Help with financial planning

How to fund long-term care is a big consideration. Depending on your personal circumstances, you may be able to access public funding or benefits, or other financing options.

If you’re funding your care yourself, it’s still worth looking into whether any benefits are available to you.

We’ve pulled together the common questions customers ask us about funding care. However, we do recommend speaking to a financial adviser with knowledge and experience of this.

Do I qualify for funding?

People who have ongoing complex healthcare needs, and are not staying in hospital, can be granted continuing healthcare funding from the NHS. To qualify the need for care must directly relate to health – what the NHS terms as a ‘primary health need’.

If you live in England, you are able to have more choice and control over arranging and paying for your healthcare through a personal health budget. Instead of care being arranged for you by the NHS, you can choose receive funding as a direct payment.

Get in touch to find out more.

If you have social care needs, you may be eligible for social care funding from your local authority. This type of funding is means tested, so depends on your financial situation.

Contact your local authority for a financial assessment to see whether you can receive funding for social care. Once granted, we can advise on a complete package of care to enable you to remain at home.

Am I entitled to benefits?

Made up of two parts, pension credit guarantees most people over the age of 62 with a minimum income.

Guarantee credit

The first part is guarantee credit. Top-ups are available for:

  • Single pensioners if your weekly income is below £159.35
  • Couples if your joint weekly income is below £243.25

Your eligibility for guarantee credit depends on your overall income. The government will look at your basic and extra state pension, income from other pensions, any jobs you have and savings over £10,000.

Savings credit

If you are aged 65 or over and have saved for retirement, savings credit may be available for every £1 over the savings credit threshold.

The savings credit threshold is:

  • For a single person a minimum income of £137.35 per week
  • For a couple a minimum income of £218.42 per week

It is available if you or your partner reached the state pension age before 6th April 2016. If you do qualify, you would receive 60p for every £1 over the savings credit threshold.

You could get £55.65 or £83.10 a week, tax-free, to help with personal care due to physical or mental disability if you’re aged 65 or over.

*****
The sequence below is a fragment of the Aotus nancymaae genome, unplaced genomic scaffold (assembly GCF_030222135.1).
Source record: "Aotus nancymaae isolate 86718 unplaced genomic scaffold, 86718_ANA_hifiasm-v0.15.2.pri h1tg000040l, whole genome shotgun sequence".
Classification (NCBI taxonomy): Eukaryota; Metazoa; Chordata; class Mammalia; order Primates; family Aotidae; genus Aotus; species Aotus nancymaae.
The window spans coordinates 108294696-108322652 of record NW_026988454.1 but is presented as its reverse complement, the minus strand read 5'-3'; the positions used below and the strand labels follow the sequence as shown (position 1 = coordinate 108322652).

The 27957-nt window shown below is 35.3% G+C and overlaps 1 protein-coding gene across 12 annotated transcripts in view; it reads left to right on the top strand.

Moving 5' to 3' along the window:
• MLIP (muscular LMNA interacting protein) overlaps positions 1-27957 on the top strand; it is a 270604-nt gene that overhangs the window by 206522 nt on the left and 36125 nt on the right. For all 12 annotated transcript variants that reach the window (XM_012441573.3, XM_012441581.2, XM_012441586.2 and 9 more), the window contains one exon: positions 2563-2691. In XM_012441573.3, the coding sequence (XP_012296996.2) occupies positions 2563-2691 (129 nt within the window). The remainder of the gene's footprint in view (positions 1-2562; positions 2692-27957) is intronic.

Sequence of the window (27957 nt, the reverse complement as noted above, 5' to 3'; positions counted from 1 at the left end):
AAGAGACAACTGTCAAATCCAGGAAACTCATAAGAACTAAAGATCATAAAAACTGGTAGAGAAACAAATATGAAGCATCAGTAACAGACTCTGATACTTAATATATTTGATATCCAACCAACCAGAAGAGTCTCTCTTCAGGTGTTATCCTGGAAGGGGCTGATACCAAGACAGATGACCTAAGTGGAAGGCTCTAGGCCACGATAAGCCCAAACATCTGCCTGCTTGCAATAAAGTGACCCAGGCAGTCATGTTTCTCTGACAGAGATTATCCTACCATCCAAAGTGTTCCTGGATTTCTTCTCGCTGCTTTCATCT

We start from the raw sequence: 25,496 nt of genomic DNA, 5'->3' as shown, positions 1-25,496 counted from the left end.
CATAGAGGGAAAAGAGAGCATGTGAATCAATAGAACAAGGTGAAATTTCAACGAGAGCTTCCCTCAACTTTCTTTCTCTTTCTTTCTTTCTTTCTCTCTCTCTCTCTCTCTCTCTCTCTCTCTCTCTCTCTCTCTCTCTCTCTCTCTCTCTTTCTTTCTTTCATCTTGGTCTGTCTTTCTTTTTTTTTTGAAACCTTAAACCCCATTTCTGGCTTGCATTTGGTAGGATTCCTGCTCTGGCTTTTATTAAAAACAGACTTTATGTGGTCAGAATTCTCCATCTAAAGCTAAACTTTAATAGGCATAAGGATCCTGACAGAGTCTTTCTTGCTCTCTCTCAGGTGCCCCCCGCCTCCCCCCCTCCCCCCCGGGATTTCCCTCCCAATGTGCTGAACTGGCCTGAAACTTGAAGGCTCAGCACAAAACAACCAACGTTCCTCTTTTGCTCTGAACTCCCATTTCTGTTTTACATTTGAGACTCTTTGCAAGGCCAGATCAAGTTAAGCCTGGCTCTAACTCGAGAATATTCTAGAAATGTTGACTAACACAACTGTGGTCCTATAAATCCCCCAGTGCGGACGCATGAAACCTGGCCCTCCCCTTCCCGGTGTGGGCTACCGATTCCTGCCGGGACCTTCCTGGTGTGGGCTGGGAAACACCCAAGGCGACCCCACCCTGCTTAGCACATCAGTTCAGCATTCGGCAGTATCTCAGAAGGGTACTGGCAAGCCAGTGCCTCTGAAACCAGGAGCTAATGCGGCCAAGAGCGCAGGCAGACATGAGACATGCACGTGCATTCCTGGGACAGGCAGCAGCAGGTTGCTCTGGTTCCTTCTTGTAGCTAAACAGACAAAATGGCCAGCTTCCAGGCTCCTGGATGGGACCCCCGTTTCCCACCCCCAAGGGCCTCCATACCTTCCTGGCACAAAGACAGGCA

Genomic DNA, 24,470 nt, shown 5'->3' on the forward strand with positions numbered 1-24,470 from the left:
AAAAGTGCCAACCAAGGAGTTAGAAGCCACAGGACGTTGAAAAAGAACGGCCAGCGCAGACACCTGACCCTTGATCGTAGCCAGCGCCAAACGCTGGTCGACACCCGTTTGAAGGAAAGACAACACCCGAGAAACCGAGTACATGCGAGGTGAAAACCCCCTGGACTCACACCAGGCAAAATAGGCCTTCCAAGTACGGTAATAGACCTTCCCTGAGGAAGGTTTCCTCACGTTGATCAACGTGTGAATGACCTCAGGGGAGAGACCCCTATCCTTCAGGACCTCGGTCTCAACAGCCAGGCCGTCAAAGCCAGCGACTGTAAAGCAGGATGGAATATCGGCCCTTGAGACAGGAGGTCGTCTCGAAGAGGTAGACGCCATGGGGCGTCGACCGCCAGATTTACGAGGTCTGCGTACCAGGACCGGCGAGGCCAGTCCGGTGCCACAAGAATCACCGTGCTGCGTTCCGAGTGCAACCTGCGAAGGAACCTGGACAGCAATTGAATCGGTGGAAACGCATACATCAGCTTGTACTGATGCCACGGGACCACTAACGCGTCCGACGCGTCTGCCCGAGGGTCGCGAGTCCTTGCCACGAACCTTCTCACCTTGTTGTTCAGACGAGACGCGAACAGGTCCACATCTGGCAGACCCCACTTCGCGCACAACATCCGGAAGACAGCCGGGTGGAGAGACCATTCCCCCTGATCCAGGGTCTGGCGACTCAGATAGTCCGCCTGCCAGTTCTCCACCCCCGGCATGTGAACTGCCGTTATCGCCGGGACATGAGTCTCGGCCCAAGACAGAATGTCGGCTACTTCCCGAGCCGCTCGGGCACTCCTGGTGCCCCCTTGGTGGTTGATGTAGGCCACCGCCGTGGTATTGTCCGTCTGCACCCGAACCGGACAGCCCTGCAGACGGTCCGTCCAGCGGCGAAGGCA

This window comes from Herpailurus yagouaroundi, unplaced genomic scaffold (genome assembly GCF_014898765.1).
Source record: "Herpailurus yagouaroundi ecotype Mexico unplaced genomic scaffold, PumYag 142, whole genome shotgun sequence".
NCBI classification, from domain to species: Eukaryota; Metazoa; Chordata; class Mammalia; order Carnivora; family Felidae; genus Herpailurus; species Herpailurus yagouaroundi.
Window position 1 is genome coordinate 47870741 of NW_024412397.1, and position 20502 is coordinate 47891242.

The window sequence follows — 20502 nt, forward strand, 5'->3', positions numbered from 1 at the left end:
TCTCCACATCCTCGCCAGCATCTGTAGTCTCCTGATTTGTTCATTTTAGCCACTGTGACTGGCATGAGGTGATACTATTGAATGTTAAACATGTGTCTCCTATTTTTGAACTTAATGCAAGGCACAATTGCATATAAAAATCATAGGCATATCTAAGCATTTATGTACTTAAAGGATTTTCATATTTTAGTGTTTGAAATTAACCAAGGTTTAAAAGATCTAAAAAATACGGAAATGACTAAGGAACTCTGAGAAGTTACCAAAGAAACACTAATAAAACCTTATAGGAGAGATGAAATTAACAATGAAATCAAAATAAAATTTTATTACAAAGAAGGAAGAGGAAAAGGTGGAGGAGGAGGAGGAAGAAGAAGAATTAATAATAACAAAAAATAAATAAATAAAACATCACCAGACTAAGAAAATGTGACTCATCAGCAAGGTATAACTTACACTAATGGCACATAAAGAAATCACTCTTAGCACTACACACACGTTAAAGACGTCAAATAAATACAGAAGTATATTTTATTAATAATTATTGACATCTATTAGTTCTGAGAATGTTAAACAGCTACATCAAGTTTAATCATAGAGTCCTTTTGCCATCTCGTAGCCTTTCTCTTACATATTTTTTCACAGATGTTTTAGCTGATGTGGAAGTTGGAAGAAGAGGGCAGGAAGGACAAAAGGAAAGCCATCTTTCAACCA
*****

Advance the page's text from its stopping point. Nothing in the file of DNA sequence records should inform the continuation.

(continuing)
Whether you receive the lower or higher rate depends on how your disability affects you, and therefore how much care you need.

This tax-free benefit is for disabled people who need help with mobility or care costs. To qualify, your disability must be severe enough for you to need help caring for yourself or someone to supervise you, for your own or someone else’s safety, or you have walking difficulties, or both.

If you get Industrial Injuries Disablement Benefit or a War Disablement Pension and you need daily care and attention because of a disability, you can claim Constant Attendance Allowance.

If you care for someone at least 35 hours a week and they get certain benefits, you could receive £62.70 a week. You don’t have to be related to, or live with, the person you care for.

Other funding options

No one knows how long they will need to pay for care. This can lead to people becoming concerned about how they will manage in the future.

This is where an immediate needs annuity can help. You pay a one-off lump sum and in return receive a regular income intended to meet the cost of care. The cost is determined by several factors, including the monthly payment you need, your age, health and medical history.

A lasting power of attorney gives people you trust full control of decisions about your finances and/or your health and welfare. It’s the only way to ensure these important decisions are made according to your wishes should you become unable to make them for yourself.

Important note
The information provided relating to benefits is based upon our understanding of current qualification criteria based upon information provided either by the Department for Work & Pensions or To assess your individual circumstances you should seek appropriate advice and should not act on the information contained here as all circumstances are different.

How much does it cost?

Frequently asked questions